[bitcoin-dev] Fees and the block-finding process

Mark Friedenbach mark at friedenbach.org
Fri Aug 7 18:25:39 UTC 2015


Please don't put words into Pieter's mouth. I guarantee you everyone
working on Bitcoin in their heart of hearts would prefer everyone in the
world being able to use the Bitcoin ledger for whatever purpose, if there
were no cost.

But like any real world engineering issue, this is a matter of tradeoffs.
At the extreme it is simply impossible to scale Bitcoin to the terrabyte
sized blocks that would be necessary to service the entire world's
financial transactions. Not without sacrificing entirely the protection of
policy neutrality achieved through decentralization. And as that is
Bitcoin's only advantage over traditional consensus systems, you would have
to wonder what the point of such an endeavor would be.

So *somewhere* you have to draw the line, and transactions below that level
are simply pushed into higher level or off-chain protocols.

The issue, as Pieter and Jorge have been pointing out, is that technical
discussion over where that line should be has been missing from this debate.

On Fri, Aug 7, 2015 at 10:47 AM, Ryan Butler via bitcoin-dev <
bitcoin-dev at lists.linuxfoundation.org> wrote:

> Interesting position there Peter...you fear more people actually using
> bitcoin.  The less on chain transactions the lower the velocity and the
> lower the value of the network.  I would be careful what you ask for
> because you end up having nothing left to even root the security of these
> off chain transactions with and then neither will exist.
>
> Nobody ever said you wouldn't run out of capacity at any size.  It's quite
> the fallacy to draw the conclusion from that statement that block size
> should remain far below a capacity it can easily maintain which would bring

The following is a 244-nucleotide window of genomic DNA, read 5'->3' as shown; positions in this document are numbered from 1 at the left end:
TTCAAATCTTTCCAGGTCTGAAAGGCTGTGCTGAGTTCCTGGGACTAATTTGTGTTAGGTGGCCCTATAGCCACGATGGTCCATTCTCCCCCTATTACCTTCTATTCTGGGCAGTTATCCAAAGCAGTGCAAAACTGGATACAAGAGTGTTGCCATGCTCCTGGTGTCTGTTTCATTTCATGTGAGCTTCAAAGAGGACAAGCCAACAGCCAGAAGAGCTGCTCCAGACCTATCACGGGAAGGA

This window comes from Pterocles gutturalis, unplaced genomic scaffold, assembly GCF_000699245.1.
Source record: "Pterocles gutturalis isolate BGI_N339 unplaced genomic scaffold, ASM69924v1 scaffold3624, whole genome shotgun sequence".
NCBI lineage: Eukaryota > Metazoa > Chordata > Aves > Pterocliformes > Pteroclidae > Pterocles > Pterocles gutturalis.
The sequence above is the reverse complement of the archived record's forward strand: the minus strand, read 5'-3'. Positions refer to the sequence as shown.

> more users/velocity/value to the system.  The outcomes of both of those
> scenarios are asymmetric.  A higher block size can support more users and
> volume.
>
> Raising the blocksize isn't out of fear.  It's the realization that we are
> at a point where we can raise it and support more users and transactions
> while keeping the downsides to a minimum (centralization etc).
> On Aug 7, 2015 11:28 AM, "Pieter Wuille via bitcoin-dev" <
> bitcoin-dev at lists.linuxfoundation.org> wrote:
>
>> On Fri, Aug 7, 2015 at 5:55 PM, Gavin Andresen <gavinandresen at gmail.com>
>> wrote:
>>
>>> On Fri, Aug 7, 2015 at 11:16 AM, Pieter Wuille <pieter.wuille at gmail.com>
>>> wrote:
>>>
>>>> I guess my question (and perhaps that's what Jorge is after): do you
>>>> feel that blocks should be increased in response to (or for fear of) such a
>>>> scenario.
>>>>
>>>
>>> I think there are multiple reasons to raise the maximum block size, and
>>> yes, fear of Bad Things Happening as we run up against the 1MB limit is one
>>> of the reasons.
>>>
>>> I take the opinion of smart engineers who actually do resource planning
>>> and have seen what happens when networks run out of capacity very seriously.
>>>
>>
>> This is a fundamental disagreement then. I believe that the demand is
>> infinite if you don't set a fee minimum (and I don't think we should), and
>> it just takes time for the market to find a way to fill whatever is
>> available - the rest goes into off-chain systems anyway. You will run out
>> of capacity at any size, and acting out of fear of that reality does not
>> improve the system. Whatever size blocks are actually produced, I believe
>> the result will either be something people consider too small to be
>> competitive ("you mean Bitcoin can only do 24 transactions per second?"
>> sounds almost the same as "you mean Bitcoin can only do 3 transactions per
>> second?"), or something that is very centralized in practice, and likely
>> both.
>>
>>
>>> And if so, if that is a reason for increase now, won't it be a reason
>>>> for an increase later as well? It is my impression that your answer is yes,
>>>> that this is why you want to increase the block size quickly and
>>>> significantly, but correct me if I'm wrong.
>>>>
>>>
>>> Sure, it might be a reason for an increase later. Here's my message to
>>> in-the-future Bitcoin engineers:  you should consider raising the maximum
>>> block size if needed and you think the benefits of doing so (like increased
>>> adoption or lower transaction fees or increased reliability) outweigh the
>>> costs (like higher operating costs for full-nodes or the disruption caused
>>> by ANY consensus rule change).
>>>
>>
>> In general that sounds reasonable, but it's a dangerous precedent to make
>> technical decisions based on a fear of change of economics...
>>
>> --
>> Pieter
>>
>>
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